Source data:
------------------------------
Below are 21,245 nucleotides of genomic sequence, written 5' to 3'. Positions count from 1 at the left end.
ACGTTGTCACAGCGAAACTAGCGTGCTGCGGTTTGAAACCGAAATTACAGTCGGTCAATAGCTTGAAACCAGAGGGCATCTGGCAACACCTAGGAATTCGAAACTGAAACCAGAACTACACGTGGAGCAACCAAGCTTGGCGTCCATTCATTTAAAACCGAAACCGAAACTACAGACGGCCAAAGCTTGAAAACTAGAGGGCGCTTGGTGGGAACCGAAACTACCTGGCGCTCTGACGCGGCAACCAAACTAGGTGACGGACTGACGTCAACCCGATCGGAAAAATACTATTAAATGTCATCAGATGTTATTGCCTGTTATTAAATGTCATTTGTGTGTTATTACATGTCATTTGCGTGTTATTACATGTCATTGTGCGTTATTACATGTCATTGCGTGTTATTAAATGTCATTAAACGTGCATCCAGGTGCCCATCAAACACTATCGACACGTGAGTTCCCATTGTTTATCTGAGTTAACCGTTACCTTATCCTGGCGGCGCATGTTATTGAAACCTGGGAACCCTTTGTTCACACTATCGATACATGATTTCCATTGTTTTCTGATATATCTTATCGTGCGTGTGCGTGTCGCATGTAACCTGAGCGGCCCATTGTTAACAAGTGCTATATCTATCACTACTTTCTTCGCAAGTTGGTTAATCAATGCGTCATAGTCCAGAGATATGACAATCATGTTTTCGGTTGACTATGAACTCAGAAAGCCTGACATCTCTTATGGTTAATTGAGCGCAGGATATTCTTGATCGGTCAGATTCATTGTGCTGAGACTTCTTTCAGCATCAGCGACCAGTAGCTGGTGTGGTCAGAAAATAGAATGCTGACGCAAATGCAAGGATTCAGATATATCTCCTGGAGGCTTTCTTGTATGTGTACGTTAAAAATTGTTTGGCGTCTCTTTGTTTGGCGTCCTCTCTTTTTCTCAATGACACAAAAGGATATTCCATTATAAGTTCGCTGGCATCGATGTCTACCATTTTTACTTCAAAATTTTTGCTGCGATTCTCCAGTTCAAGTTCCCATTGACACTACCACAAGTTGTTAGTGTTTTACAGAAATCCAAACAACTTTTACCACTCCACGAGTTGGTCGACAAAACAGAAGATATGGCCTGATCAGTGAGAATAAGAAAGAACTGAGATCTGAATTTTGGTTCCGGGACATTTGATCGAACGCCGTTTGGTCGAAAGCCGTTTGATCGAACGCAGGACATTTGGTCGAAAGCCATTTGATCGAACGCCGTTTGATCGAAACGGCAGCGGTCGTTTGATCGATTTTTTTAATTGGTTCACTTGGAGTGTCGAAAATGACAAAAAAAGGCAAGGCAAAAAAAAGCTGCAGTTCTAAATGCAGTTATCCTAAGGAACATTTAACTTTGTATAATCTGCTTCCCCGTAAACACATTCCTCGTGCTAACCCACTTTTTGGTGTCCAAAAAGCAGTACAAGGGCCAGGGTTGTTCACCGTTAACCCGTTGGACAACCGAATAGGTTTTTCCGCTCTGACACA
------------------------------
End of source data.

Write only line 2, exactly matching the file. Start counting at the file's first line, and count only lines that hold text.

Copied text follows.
ACGTTGTCACAGCGAAACTAGCGTGCTGCGGTTTGAAACCGAAATTACAGTCGGTCAATAGCTTGAAACCAGAGGGCATCTGGCAACACCTAGGAATTCGAAACTGAAACCAGAACTACACGTGGAGCAACCAAGCTTGGCGTCCATTCATTTAAAACCGAAACCGAAACTACAGACGGCCAAAGCTTGAAAACTAGAGGGCGCTTGGTGGGAACCGAAACTACCTGGCGCTCTGACGCGGCAACCAAACTAGGTGACGGACTGACGTCAACCCGATCGGAAAAATACTATTAAATGTCATCAGATGTTATTGCCTGTTATTAAATGTCATTTGTGTGTTATTACATGTCATTTGCGTGTTATTACATGTCATTGTGCGTTATTACATGTCATTGCGTGTTATTAAATGTCATTAAACGTGCATCCAGGTGCCCATCAAACACTATCGACACGTGAGTTCCCATTGTTTATCTGAGTTAACCGTTACCTTATCCTGGCGGCGCATGTTATTGAAACCTGGGAACCCTTTGTTCACACTATCGATACATGATTTCCATTGTTTTCTGATATATCTTATCGTGCGTGTGCGTGTCGCATGTAACCTGAGCGGCCCATTGTTAACAAGTGCTATATCTATCACTACTTTCTTCGCAAGTTGGTTAATCAATGCGTCATAGTCCAGAGATATGACAATCATGTTTTCGGTTGACTATGAACTCAGAAAGCCTGACATCTCTTATGGTTAATTGAGCGCAGGATATTCTTGATCGGTCAGATTCATTGTGCTGAGACTTCTTTCAGCATCAGCGACCAGTAGCTGGTGTGGTCAGAAAATAGAATGCTGACGCAAATGCAAGGATTCAGATATATCTCCTGGAGGCTTTCTTGTATGTGTACGTTAAAAATTGTTTGGCGTCTCTTTGTTTGGCGTCCTCTCTTTTTCTCAATGACACAAAAGGATATTCCATTATAAGTTCGCTGGCATCGATGTCTACCATTTTTACTTCAAAATTTTTGCTGCGATTCTCCAGTTCAAGTTCCCATTGACACTACCACAAGTTGTTAGTGTTTTACAGAAATCCAAACAACTTTTACCACTCCACGAGTTGGTCGACAAAACAGAAGATATGGCCTGATCAGTGAGAATAAGAAAGAACTGAGATCTGAATTTTGGTTCCGGGACATTTGATCGAACGCCGTTTGGTCGAAAGCCGTTTGATCGAACGCAGGACATTTGGTCGAAAGCCATTTGATCGAACGCCGTTTGATCGAAACGGCAGCGGTCGTTTGATCGATTTTTTTAATTGGTTCACTTGGAGTGTCGAAAATGACAAAAAAAGGCAAGGCAAAAAAAAGCTGCAGTTCTAAATGCAGTTATCCTAAGGAACATTTAACTTTGTATAATCTGCTTCCCCGTAAACACATTCCTCGTGCTAACCCACTTTTTGGTGTCCAAAAAGCAGTACAAGGGCCAGGGTTGTTCACCGTTAACCCGTTGGACAACCGAATAGGTTTTTCCGCTCTGACACA